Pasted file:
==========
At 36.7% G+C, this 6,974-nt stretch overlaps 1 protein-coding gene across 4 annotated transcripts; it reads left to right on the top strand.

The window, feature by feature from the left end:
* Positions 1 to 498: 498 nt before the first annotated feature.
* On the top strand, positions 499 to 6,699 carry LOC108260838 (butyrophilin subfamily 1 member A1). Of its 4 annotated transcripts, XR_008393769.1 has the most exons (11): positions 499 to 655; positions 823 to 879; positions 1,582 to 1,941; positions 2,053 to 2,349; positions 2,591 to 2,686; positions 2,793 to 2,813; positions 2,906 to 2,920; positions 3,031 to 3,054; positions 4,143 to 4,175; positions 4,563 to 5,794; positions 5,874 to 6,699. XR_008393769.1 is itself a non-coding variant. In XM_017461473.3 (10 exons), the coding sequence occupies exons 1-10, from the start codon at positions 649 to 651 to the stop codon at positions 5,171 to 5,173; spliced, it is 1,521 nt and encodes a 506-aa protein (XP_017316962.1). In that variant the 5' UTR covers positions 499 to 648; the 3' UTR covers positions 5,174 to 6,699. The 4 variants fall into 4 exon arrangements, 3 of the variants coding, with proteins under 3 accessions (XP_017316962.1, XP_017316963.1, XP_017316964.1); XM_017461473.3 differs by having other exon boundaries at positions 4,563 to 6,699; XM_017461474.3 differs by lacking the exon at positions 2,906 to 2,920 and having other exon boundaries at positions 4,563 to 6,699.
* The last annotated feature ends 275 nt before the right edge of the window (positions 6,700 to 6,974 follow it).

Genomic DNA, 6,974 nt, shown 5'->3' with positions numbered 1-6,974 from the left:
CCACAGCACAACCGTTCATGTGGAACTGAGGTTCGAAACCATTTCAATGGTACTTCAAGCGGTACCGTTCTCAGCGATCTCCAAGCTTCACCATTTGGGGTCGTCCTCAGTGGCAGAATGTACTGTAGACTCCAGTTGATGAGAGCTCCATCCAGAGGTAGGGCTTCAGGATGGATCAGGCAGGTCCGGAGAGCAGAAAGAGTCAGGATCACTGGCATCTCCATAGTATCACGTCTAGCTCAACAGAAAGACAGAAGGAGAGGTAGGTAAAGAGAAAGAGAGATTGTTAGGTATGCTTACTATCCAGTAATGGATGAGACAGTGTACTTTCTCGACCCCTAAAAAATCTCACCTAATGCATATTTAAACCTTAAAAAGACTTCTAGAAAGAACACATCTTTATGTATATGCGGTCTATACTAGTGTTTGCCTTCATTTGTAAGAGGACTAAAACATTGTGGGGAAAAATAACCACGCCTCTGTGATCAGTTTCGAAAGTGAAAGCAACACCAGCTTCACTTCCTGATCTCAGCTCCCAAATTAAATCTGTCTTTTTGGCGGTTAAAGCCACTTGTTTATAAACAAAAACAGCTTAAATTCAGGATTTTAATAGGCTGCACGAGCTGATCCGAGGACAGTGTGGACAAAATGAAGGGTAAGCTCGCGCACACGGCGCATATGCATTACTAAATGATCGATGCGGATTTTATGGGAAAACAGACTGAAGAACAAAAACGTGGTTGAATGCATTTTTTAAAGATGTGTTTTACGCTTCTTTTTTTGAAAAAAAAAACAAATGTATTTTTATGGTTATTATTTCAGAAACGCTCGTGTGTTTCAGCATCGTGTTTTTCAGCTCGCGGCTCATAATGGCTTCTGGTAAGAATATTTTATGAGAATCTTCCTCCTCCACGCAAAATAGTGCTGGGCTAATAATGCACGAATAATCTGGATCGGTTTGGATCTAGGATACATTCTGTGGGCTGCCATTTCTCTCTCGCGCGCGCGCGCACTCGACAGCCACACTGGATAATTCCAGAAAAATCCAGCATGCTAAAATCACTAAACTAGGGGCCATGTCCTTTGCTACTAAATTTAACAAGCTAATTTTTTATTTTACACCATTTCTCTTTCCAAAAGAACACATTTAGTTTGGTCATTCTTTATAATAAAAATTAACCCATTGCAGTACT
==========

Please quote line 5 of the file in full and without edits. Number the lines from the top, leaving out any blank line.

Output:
* The last annotated feature ends 275 nt before the right edge of the window (positions 6,700 to 6,974 follow it).